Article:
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Jo Dutra Memorial Tennis Tournament March 24-25

Jo Dutra Memorial Tennis Tournament The annual Jo Dutra Charity Memorial Tennis Tournament returns to the Burlington Fitness and Racquet Club March 24-25. The tournament comprises 46 players with matches starting on the Friday evening with first-round play, followed by the remainder of the tournament the next day. Following the tournament there will be a dinner at 6:30 p.m. and an exhibition match with some past Davis Cup players, as yet unidentified, playing at 8 p.m.   Read More

Discover Our Kids Network’s Many Resources this Family Day

Discover Our Kids Network’s Many Resources this Family Day

Halton iparent provides one-stop-shop of information and support for families

 

Every year as we approach Family Day (Monday, February 20), Our Kids Network reaches out to remind parents, other caregivers, and the rest of us that strong families are an essential part of a healthy community. Our Kids Network (ourkidsnetwork.ca) is a Halton-wide partnership of organizations and agencies serving children and youth. One of the ways OKN supports kids and the people who care for them is through the Halton iparent website (haltoniparent.ca).

 

“Whatever the size and shape of your family, the Halton iparent website is for you,” says Our Kids Network director Elena DiBattista. “Through all the ages and stages, families need different kin ds of information and support. Along with our partners, we developed iparent to make it easier for people to find the right programs, services, and resources at the right time.”

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Bikes for Kids in 12th year of giving

Bikes for Kids in 12th year of giving

Bikes for Kids, a program to provide new bikes for children in the care of Halton Children’s Aid, is now in its 12th year.

Founded by Burlington's Greg Pace of PACEperformance, the initiative started with Pace distributing two bikes in Year 1.

Since then, more than 500 bikes, athletic equipment and activity gear has been donated to the cause.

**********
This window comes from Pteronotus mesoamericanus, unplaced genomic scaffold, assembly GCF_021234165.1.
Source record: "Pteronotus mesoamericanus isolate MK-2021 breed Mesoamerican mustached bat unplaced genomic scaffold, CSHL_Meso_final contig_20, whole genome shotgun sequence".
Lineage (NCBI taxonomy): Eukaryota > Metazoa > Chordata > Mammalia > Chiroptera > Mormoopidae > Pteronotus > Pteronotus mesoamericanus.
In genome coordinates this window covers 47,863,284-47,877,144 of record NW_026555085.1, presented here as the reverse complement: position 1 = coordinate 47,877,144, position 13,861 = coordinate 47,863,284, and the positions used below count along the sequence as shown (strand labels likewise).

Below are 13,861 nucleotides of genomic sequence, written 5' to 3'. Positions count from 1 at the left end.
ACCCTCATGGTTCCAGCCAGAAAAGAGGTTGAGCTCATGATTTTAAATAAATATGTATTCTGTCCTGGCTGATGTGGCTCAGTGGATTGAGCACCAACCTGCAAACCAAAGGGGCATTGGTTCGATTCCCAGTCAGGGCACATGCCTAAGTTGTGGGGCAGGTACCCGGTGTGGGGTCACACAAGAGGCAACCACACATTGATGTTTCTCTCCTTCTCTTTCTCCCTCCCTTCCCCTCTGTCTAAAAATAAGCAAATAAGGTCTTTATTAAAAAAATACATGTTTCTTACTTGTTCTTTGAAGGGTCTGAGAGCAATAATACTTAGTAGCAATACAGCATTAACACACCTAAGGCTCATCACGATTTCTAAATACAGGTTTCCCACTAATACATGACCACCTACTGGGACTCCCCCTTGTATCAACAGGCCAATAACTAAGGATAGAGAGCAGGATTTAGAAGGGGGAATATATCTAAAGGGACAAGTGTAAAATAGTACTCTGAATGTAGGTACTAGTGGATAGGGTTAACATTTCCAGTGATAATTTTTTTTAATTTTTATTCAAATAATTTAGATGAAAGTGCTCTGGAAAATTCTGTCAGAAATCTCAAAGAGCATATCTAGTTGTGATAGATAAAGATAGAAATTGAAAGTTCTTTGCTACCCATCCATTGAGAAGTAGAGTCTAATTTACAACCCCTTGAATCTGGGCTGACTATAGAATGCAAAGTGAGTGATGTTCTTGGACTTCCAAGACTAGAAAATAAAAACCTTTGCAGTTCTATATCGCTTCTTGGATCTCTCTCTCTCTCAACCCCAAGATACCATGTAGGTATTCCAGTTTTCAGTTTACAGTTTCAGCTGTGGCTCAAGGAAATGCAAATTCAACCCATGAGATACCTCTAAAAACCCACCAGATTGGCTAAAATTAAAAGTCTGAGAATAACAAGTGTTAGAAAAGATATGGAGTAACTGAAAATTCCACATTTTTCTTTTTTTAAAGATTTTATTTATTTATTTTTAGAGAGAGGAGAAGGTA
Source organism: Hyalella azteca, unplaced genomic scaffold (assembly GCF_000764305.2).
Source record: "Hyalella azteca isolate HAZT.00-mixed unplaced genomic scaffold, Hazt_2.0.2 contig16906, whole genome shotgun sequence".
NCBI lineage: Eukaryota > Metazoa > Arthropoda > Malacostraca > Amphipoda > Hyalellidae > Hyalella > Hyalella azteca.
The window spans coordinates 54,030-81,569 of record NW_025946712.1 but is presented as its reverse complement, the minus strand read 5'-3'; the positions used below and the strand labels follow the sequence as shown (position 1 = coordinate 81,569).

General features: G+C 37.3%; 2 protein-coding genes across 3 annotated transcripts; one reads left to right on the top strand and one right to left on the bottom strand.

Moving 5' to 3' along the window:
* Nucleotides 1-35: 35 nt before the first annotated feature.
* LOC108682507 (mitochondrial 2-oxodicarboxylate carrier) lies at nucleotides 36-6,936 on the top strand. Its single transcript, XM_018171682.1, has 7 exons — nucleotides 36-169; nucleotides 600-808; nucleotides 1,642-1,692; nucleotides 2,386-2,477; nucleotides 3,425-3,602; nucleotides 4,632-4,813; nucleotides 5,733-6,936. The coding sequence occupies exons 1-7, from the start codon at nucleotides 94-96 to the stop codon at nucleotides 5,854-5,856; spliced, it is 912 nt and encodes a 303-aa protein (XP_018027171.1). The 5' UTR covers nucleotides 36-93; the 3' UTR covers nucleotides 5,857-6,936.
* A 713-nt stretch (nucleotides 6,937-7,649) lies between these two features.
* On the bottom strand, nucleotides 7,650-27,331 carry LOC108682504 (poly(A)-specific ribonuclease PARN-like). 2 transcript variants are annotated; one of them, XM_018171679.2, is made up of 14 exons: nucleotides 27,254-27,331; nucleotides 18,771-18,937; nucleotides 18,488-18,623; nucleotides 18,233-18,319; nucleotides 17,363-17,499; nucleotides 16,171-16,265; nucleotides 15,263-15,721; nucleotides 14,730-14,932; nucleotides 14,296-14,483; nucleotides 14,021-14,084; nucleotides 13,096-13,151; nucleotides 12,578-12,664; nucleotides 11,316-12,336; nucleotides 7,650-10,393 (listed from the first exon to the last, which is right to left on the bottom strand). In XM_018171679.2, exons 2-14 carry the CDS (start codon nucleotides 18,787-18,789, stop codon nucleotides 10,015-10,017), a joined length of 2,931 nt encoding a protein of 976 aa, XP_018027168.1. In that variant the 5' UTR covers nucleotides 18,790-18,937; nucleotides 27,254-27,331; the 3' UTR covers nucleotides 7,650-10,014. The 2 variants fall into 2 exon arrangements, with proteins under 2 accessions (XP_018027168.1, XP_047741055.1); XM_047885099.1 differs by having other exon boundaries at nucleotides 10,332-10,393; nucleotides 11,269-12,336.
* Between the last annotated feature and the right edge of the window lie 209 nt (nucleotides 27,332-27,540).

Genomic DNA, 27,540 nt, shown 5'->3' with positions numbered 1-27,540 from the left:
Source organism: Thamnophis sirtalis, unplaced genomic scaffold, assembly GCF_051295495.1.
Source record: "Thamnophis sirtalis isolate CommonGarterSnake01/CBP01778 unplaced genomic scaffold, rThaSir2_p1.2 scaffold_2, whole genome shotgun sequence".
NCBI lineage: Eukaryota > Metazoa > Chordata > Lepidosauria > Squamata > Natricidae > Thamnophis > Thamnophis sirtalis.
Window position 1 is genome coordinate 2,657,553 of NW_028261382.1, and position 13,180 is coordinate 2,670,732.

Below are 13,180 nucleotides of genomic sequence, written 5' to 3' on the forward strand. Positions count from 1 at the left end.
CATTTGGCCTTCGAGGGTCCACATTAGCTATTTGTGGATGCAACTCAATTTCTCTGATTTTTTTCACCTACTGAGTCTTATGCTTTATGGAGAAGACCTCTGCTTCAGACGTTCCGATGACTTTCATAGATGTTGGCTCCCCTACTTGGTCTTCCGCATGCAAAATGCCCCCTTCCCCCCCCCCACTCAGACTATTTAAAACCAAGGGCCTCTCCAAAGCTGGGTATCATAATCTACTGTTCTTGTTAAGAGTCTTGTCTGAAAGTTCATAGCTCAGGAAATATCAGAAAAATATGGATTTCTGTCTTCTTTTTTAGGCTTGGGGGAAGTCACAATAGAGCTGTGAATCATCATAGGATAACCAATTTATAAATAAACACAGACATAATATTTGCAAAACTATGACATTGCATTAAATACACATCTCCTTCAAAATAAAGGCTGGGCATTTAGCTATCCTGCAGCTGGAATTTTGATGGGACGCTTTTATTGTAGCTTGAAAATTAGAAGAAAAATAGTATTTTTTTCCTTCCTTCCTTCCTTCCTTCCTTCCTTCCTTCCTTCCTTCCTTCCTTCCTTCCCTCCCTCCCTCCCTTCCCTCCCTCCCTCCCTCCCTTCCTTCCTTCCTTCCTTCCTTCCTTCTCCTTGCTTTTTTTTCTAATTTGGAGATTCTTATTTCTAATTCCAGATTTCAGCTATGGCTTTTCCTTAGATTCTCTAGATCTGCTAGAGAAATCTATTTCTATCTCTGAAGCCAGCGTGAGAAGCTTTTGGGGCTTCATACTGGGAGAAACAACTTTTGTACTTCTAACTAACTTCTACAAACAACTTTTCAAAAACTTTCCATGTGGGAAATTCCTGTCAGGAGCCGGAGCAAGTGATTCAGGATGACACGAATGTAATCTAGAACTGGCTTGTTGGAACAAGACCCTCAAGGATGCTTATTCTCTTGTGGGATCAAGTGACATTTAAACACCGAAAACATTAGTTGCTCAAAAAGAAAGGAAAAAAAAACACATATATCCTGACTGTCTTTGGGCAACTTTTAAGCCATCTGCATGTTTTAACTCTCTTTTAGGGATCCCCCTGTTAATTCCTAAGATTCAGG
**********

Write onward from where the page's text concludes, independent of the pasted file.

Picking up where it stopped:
For many, 2016 has been a tough year for a number of reasons.

 “I am always buoyed by the energy and passion of kids, their joy of movement, their ability to just play,” says Pace.

“I have this sense, and a hope, that when a child wakes up Christmas morning to a shiny new bike, a light turns on, a joy that is hard to define, and really only gets defined over the year and upcoming years,” Pace adds.

 

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'It was so hard living in poverty'

'It was so hard living in poverty'

 

“I hated poverty,” said Sharon (not her real name), a single mother from Milton who fled an abusive relationship with her two children.  “I was living by the penny, saving up to pay for rent, not eating so that my kids could eat, hoping McDonald’s would have a free toy for them. It was so hard living in poverty. I hated it.”

She is not alone.

Angela is a mother of three. As a child, she grew up in poverty and was determined to make her life better come adulthood. However, her dream of escaping the cycle of poverty would be just that — a dream.

According to the Halton Poverty Roundtable, 19.5 per cent of single parent families live in poverty, along with 21 per cent of single people and 5.6 per cent of couple families.  Throughout the country, nearly one in five children lives in poverty, reports Campaign 2000, the cross-Canada public education movement to build awareness and support for the House of Commons’ resolution to end child poverty in Canada by the year 2000.

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Our Kids Network joins international campaign to recognize children’s rights

Our Kids Network joins international campaign to recognize children’s rights

 

On November 20th each year, International Children’s Day is celebrated around the world to recognize the United Nations Convention on the Rights of the Child. As one of Halton Region’s foremost champions for children, youth and families, Our Kids Network is encouraging everyone to learn more about the Convention and talk to children about the rights they share with children around the world. 

In 1993, the Canadian government proclaimed November 20th as National Child Day to commemorate the adoption of the United Nations Declaration on the Rights of the Child in 1959 and the UN adoption of the Convention on the Rights of the Child in 1989. It means that Canada is committed to ensuring young people are treated with respect, have a voice, are protected from harm and have the opportunity to reach their full potential. 

Elena DiBattista is director of Our Kids Network. She says the Convention is a powerful document that needs to be shared. “The Convention reminds everyone, from children themselves, to members of the community, to governments, that children are vulnerable and deserve our attention, respect and care. It covers everything from the right to be protected from abuse, to the right to education, to the right to be heard.”

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Assisting children, youth and families is a rewarding and fun experience!

Assisting children, youth and families is a rewarding and fun experience!